# Modal Logic: Why are Universal frames a subset of Equivalence frames?

I'm looking through the lecture notes for my course on modal logic and am having a hard time understanding why it is that U, the class of all Universal frames, is a subset of E, the class of all Equivalence frames. I understand that all universal relations are equivalence relations and that not all equivalence relations are universal, but then do not see how the following assertion follows:

"If φ is valid in E, then since U is a subset of E, φ is valid in U." Wouldn't it be possible that φ is valid in U but not in E, since not there are some relations in E that are not in U?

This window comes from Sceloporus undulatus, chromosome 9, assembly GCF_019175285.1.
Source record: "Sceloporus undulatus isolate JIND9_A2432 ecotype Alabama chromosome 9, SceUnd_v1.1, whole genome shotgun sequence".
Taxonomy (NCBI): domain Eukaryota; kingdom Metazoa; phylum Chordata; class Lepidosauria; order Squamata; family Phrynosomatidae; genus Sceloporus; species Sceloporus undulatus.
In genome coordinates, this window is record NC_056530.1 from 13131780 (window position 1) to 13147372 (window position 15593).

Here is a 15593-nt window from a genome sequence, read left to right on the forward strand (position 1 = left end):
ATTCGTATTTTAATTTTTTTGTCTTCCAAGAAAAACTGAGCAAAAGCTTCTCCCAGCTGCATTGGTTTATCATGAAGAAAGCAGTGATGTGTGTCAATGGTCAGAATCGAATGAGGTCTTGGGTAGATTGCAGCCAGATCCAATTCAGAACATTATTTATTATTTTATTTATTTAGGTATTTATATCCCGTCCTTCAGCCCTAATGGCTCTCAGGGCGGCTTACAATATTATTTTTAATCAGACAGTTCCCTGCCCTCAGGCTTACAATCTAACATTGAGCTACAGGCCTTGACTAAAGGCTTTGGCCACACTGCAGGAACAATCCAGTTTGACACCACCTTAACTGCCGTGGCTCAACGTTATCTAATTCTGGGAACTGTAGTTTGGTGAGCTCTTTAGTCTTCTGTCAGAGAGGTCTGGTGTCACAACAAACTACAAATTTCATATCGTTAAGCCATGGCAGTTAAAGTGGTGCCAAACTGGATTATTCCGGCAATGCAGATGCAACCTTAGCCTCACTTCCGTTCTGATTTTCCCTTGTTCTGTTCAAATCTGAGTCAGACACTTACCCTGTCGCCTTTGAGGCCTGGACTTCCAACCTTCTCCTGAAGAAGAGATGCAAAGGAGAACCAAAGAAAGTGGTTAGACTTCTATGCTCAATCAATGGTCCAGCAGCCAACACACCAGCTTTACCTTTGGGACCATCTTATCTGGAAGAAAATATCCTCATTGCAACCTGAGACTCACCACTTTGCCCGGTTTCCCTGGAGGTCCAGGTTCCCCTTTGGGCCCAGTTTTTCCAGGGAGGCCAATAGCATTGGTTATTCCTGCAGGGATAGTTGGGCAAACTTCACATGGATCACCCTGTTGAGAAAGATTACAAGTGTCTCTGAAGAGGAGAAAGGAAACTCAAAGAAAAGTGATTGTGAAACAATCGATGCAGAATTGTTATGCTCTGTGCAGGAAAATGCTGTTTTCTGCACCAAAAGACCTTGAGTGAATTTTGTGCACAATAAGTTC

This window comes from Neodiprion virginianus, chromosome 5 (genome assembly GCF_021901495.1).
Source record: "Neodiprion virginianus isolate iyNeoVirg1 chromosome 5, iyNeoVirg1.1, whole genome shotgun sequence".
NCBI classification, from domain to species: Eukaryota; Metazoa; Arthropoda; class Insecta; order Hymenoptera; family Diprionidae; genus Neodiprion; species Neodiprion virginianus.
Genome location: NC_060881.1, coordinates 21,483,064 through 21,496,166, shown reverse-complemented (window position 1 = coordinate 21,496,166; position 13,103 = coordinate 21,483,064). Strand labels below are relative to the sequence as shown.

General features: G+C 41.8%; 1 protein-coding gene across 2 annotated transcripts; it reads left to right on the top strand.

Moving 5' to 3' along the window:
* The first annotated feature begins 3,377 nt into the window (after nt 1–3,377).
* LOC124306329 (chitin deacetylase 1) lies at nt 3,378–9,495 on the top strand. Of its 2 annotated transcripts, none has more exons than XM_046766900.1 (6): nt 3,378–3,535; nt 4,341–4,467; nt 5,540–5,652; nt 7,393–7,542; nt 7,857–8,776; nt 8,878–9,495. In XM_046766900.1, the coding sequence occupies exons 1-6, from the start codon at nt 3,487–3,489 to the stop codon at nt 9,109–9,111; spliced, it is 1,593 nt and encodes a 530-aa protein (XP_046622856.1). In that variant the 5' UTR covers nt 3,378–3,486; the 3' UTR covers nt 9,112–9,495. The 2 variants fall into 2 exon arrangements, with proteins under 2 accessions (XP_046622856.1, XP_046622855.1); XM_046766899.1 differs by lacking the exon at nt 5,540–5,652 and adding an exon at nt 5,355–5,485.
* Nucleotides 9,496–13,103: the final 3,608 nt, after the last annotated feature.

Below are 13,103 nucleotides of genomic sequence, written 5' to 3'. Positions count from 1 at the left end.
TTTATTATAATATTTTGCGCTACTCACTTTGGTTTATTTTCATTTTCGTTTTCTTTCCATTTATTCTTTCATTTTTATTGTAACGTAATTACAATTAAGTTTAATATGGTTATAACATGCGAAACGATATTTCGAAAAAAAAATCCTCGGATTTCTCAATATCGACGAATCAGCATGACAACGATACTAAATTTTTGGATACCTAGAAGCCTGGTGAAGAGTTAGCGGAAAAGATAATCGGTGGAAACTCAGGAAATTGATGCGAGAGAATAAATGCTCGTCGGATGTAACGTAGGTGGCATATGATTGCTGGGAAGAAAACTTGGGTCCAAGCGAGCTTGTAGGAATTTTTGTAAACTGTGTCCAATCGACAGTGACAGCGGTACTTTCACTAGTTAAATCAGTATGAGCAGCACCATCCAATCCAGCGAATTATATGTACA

I guess I'm thinking of U being a subset of E as the implication, "If U then E," which perhaps is not the correct way of thinking about it? Alternatively, I suppose we can consider the set of binary relations in each frame; then, if for x to be a subset of y is for all of the members of x to be members of y, wouldn't we have that E is a subset of U? As all of the binary relations in E are in U but U has many more relations?

Thanks in advance for any insight into the question itself and into the definitions involved.